Coach Pat Riley has Lakers riding a bicycle built for 12

Pat Riley, who became head coach of the National Basketball Association's future Western Conference playoff champion Los Angeles Lakers 11 games into the 1981-82 season, is not a presence. He doesn't overwhelm you with a made-for-interviews personality; shout orders like a Marine sergeant; or fill a TV screen like Orson Welles.

Instead he comes off as a man who organizes brilliantly, knows exactly what he's doing, and has achieved a rapport with his players that goes well beyond the locker room. In short, Riley cares - about yesterday, today and tomorrow, and somehow you get the feeling that, win or lose, he is never going to change.

The job Riley was sort of asked to do with the Lakers this season (we'll explain that later) may be unprecedented in the history of sports.

After starting the season as Paul Westhead's chief assistant, Pat was there when Magic Johnson asked to be traded because he felt that Westhead's structured offense was inhibiting both himself and the Lakers.

What happened a few hours later when owner Jerry Buss fired Westhead and tried to graft his job onto special consultant Jerry West at a Forum press conference was like something out of Alice in Wonderland.

While West agreed to leave the front office temporarily to help run practices and open up the team's offense, his actions automatically left Riley as the man in charge. Buss, as confused by now as most of the media present, seemed to adopt a wait-and-see attitude.

What Riley inherited from Westhead was a team that had won the NBA championship in 1980 but had not played anywhere near its potential last season. The Lakers were so beset by internal problems a year ago, in fact, that some players even argued about their roles in public.

Considering their enormous talents, their media exposure in a Hollywood environment, and their national commercial endorsements, the Lakers probably have more ego problems than any team in the league.

The first thing Riley did was to remove the handcuffs from Westhead's offense and let the running game stretch out to its fullest. The result was 11 victories in the next 13 games; a regular season record of 57-25; and eight consecutive wins against Phoenix and San Antonio in the playoffs. The Lakers' 27-14 road record this season was also the best in the league after Boston.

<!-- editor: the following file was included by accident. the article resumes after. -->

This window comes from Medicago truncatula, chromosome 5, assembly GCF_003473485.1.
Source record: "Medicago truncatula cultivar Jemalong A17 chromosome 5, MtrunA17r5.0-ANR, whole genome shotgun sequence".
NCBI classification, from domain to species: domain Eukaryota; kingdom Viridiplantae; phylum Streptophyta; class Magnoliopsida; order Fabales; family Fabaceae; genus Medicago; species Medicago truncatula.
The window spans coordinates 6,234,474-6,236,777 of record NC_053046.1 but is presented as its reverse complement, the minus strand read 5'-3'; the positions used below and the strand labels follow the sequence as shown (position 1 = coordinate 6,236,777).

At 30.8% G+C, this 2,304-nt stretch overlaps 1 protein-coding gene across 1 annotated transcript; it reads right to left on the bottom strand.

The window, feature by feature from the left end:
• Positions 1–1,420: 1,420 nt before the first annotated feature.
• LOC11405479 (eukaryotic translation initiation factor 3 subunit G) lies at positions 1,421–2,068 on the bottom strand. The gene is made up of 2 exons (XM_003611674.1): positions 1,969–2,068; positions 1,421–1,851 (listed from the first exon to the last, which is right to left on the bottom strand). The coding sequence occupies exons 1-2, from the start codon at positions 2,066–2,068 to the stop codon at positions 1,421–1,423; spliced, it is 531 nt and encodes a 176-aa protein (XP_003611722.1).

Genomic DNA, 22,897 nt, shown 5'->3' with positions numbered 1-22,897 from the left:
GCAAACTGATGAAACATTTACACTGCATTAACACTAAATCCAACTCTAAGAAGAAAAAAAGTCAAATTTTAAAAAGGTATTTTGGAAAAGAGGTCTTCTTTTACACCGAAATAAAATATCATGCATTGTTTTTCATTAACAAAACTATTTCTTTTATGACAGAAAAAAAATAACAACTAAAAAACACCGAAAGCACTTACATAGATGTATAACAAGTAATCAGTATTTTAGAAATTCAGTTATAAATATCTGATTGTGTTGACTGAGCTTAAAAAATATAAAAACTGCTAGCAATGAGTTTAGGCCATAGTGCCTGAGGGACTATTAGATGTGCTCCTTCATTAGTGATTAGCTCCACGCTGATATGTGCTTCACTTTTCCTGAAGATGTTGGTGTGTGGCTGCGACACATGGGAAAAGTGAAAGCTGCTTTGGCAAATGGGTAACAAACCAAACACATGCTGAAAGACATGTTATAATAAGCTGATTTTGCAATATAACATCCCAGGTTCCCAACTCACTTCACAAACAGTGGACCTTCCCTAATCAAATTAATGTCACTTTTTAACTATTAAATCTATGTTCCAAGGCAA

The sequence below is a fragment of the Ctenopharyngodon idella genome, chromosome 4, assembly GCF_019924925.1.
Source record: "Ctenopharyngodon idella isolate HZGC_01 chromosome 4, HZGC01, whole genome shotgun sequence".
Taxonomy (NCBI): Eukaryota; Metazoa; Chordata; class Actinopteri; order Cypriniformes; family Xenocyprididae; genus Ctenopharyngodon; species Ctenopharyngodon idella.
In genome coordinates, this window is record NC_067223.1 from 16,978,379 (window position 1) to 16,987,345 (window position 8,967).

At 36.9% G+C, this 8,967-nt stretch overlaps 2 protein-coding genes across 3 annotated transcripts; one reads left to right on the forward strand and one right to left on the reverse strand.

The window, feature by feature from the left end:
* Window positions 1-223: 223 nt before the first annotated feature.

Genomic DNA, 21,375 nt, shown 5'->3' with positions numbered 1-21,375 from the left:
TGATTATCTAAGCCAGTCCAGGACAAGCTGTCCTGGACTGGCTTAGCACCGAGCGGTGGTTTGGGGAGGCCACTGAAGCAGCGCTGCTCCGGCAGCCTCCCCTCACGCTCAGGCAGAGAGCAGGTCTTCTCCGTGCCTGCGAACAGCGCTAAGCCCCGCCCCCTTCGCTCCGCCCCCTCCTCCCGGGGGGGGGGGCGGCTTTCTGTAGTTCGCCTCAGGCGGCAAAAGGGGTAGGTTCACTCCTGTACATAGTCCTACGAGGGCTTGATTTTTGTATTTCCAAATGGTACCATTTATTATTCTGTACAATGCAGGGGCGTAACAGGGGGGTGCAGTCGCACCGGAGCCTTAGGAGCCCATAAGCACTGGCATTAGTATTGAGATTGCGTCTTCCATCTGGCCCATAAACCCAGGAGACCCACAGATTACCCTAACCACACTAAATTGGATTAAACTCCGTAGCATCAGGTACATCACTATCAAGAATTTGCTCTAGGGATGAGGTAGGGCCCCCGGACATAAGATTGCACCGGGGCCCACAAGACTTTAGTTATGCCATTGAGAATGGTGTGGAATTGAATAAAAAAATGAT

But Riley's greatest achievement as a coach was the way he persuaded his players to simultaneously climb onto a bicycle built for 12.

To my knowledge, and I was at most Laker home games this season, Pat never criticized a player in public. When a situation had to be handled, it was always done discreetly, in the privacy of his office, and never leaked to the press.

And don't think Riley didn't have a selling job to do on his players in late December when Buss signed free-agent Bob McAdoo, a man whose reputation for wanting the basketball all the time kept several NBA teams from going after him. Yet McAdoo, once he got into shape, not only helped the Lakers tremendously with his offense but has even tried to play some serious defense.

Guards Magic Johnson and Norman Nixon, their differences ironed out after meetings with Riley, have (along with Michael Cooper) become one of the most productive backcourts in the NBA.

Certainly not to be overlooked, either, is Pat's easy yet professional relationship with veteran center Kareem Abdul-Jabbar, who has been playing some of the best basketball of his career.

While it isn't fair to say that Kareem is uncoachable, at this point in his life he tends to want to do things the way he thinks is best for him.

It is not an uncommon practice among million-dollar-a-year players who are indulged by their owners. But it often creates a situation that erodes a coach's control over his other players to the point where he has to be replaced.

Rather than break Abdul-Jabbar of his ways, Riley has been content to bend him instead; maybe not getting all the angle he wants but enough to make his program work. Pat hasn't forgotten what it was like to be a journeyman player for nine years in the NBA, respected more for his hustle than his talent.

To look at Riley in his invariably conservative street attire, his undersize wire-rimmed glasses not unlike those Elisha Cook Jr. wore in the ''Maltese Falcon,'' Pat could be passed off as anything from a marriage counselor (which his wife already is) to a stockbroker. But few TV quiz show panelists would ever pick him as a basketball coach!

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